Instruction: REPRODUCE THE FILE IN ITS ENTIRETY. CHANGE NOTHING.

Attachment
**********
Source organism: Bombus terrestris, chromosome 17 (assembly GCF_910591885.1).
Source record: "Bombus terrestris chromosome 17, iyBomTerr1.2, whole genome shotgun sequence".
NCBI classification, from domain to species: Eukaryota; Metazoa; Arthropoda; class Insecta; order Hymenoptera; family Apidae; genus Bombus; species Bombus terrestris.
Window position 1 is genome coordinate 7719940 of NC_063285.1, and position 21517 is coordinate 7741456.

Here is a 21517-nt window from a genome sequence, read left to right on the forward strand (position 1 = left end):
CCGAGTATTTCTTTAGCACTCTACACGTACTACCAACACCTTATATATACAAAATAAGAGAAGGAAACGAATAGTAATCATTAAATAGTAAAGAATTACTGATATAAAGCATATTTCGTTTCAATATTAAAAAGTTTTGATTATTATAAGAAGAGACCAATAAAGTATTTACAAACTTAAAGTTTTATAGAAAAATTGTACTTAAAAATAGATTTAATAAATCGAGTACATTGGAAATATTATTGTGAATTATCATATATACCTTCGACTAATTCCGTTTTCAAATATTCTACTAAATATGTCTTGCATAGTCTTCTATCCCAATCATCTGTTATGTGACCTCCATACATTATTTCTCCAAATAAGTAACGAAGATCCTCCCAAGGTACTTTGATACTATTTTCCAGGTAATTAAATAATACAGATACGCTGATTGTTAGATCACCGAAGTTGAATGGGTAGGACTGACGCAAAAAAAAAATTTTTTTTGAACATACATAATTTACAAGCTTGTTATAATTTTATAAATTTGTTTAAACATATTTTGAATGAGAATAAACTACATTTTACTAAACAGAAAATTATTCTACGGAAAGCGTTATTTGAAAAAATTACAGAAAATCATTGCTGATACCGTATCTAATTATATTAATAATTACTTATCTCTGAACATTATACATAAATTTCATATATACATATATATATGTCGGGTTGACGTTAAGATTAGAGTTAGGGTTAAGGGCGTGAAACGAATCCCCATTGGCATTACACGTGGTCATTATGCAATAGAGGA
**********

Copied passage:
Source organism: Bombus terrestris, chromosome 17 (assembly GCF_910591885.1).
Source record: "Bombus terrestris chromosome 17, iyBomTerr1.2, whole genome shotgun sequence".
NCBI classification, from domain to species: Eukaryota; Metazoa; Arthropoda; class Insecta; order Hymenoptera; family Apidae; genus Bombus; species Bombus terrestris.
Window position 1 is genome coordinate 7719940 of NC_063285.1, and position 21517 is coordinate 7741456.

Here is a 21517-nt window from a genome sequence, read left to right on the forward strand (position 1 = left end):
CCGAGTATTTCTTTAGCACTCTACACGTACTACCAACACCTTATATATACAAAATAAGAGAAGGAAACGAATAGTAATCATTAAATAGTAAAGAATTACTGATATAAAGCATATTTCGTTTCAATATTAAAAAGTTTTGATTATTATAAGAAGAGACCAATAAAGTATTTACAAACTTAAAGTTTTATAGAAAAATTGTACTTAAAAATAGATTTAATAAATCGAGTACATTGGAAATATTATTGTGAATTATCATATATACCTTCGACTAATTCCGTTTTCAAATATTCTACTAAATATGTCTTGCATAGTCTTCTATCCCAATCATCTGTTATGTGACCTCCATACATTATTTCTCCAAATAAGTAACGAAGATCCTCCCAAGGTACTTTGATACTATTTTCCAGGTAATTAAATAATACAGATACGCTGATTGTTAGATCACCGAAGTTGAATGGGTAGGACTGACGCAAAAAAAAAATTTTTTTTGAACATACATAATTTACAAGCTTGTTATAATTTTATAAATTTGTTTAAACATATTTTGAATGAGAATAAACTACATTTTACTAAACAGAAAATTATTCTACGGAAAGCGTTATTTGAAAAAATTACAGAAAATCATTGCTGATACCGTATCTAATTATATTAATAATTACTTATCTCTGAACATTATACATAAATTTCATATATACATATATATATGTCGGGTTGACGTTAAGATTAGAGTTAGGGTTAAGGGCGTGAAACGAATCCCCATTGGCATTACACGTGGTCATTATGCAATAGAGGA